The Russian side stands for a balanced development of relations with Japan in all areas, as well as for constructive and multidimensional cooperation, the implementation of which would create conditions facilitating the solution of such a difficult and sensitive problem, as is the territorial problem. We are not giving up discussions with Japan on that. But speaking undiplomatically, I would argue that the domestic situation in both countries does not allow us to make bold diplomatic initiatives in this regard.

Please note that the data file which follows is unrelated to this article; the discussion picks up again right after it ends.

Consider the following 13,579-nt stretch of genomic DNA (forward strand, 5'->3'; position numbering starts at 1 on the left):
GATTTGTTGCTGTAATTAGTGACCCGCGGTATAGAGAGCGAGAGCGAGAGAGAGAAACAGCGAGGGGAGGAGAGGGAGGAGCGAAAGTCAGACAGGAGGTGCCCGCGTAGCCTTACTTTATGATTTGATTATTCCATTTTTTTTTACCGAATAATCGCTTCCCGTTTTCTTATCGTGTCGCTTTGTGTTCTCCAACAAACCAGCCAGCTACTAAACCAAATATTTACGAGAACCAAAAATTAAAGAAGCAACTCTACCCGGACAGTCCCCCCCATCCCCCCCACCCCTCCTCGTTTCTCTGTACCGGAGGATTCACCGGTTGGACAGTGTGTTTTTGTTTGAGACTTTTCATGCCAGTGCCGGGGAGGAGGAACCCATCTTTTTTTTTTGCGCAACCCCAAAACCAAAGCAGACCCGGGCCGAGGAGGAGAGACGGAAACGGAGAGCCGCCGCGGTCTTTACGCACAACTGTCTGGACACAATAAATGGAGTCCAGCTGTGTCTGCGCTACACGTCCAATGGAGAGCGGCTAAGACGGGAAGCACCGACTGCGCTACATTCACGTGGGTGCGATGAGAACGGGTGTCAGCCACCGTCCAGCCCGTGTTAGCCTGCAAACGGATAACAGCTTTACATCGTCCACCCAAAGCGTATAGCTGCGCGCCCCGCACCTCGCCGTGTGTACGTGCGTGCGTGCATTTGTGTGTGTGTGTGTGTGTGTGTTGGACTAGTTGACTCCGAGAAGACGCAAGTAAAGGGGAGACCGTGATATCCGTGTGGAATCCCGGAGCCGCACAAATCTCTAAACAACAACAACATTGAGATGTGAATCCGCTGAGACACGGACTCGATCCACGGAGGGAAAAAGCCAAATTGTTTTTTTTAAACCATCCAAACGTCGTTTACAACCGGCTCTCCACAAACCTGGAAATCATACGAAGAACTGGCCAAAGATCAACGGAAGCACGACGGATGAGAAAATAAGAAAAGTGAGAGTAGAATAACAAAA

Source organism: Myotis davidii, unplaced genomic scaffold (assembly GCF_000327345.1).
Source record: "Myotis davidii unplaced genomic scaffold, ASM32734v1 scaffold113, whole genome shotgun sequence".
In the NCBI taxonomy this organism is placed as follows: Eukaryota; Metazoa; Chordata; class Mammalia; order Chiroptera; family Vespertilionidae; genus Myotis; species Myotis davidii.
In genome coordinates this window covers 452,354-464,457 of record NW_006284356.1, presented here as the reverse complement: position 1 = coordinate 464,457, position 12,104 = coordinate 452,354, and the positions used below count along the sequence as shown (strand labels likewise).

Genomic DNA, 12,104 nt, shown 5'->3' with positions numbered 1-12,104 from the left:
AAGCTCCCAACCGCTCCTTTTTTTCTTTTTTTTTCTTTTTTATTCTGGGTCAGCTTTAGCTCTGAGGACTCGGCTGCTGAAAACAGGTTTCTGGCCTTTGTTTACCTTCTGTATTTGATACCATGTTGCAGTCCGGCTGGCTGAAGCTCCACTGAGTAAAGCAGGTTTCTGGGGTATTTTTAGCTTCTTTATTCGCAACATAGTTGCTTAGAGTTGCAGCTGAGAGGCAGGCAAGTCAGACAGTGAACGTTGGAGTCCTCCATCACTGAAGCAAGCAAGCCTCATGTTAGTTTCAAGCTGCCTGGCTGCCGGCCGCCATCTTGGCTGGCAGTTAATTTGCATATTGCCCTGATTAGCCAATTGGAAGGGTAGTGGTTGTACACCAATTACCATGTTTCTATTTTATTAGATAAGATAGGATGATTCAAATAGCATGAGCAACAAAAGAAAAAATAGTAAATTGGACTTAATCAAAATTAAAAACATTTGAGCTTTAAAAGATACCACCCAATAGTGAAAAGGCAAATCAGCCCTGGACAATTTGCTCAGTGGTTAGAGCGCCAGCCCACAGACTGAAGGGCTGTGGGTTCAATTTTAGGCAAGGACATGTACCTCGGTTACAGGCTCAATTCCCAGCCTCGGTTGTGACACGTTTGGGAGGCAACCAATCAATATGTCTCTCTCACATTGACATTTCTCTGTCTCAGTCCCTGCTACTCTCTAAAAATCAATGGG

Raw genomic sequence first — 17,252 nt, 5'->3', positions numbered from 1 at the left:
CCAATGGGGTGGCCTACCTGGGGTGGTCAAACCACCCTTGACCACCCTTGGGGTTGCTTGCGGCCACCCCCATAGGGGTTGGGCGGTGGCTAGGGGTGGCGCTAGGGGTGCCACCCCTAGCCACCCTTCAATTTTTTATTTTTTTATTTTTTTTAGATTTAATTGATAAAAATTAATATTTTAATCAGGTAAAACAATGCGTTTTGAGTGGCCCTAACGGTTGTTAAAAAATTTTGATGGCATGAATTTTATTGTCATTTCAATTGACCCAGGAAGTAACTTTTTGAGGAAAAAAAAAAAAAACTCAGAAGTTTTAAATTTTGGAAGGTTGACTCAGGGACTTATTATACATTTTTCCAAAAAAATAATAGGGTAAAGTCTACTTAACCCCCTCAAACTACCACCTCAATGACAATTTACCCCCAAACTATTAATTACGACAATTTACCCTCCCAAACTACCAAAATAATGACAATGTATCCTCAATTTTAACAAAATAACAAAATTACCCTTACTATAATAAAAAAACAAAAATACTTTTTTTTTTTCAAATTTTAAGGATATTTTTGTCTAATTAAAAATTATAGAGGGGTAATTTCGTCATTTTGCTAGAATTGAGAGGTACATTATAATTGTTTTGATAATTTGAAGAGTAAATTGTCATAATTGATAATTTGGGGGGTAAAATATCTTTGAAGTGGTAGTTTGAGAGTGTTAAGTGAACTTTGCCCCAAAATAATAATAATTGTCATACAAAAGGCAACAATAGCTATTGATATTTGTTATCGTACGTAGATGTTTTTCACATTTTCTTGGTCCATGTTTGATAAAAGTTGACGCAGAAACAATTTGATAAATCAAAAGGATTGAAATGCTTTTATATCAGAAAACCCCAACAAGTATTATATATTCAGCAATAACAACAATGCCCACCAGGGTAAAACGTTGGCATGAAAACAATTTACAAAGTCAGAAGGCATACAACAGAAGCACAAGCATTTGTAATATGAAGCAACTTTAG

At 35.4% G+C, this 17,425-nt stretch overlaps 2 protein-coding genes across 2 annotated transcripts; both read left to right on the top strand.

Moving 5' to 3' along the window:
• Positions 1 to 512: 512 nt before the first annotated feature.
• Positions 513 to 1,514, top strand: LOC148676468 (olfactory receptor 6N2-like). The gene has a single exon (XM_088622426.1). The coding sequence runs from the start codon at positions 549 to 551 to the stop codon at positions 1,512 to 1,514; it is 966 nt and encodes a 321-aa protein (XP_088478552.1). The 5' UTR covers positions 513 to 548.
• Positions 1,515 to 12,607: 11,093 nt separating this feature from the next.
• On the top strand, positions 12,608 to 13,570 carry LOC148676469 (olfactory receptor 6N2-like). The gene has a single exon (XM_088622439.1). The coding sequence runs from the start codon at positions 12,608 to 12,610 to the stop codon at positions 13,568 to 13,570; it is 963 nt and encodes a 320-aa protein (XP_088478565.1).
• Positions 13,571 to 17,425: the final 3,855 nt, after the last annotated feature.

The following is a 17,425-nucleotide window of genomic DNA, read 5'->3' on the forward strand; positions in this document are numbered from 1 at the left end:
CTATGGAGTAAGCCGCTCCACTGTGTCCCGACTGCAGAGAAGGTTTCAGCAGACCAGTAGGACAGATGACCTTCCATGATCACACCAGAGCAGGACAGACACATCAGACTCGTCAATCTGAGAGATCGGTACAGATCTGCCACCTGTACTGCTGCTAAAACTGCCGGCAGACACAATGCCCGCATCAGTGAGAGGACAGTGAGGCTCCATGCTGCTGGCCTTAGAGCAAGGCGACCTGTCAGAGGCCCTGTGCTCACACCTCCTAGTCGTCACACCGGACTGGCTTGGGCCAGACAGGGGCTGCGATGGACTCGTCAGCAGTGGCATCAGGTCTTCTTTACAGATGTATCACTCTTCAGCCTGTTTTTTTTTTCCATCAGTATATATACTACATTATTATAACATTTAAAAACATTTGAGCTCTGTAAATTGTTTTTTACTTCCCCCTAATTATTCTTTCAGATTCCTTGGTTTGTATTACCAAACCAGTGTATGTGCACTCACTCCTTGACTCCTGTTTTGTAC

As usually happens in diplomacy, when the political will is ready, the practical solution should be also ready. And let's have these kinds of semi-official forums for developing the ideas, for developing the solutions for difficult diplomatic problems. That might be the future of these forums. And I would like to thank you all for your kind attention. Probably I took too much time and too much of your attention. I would be happy to answer your questions in a formal or informal way.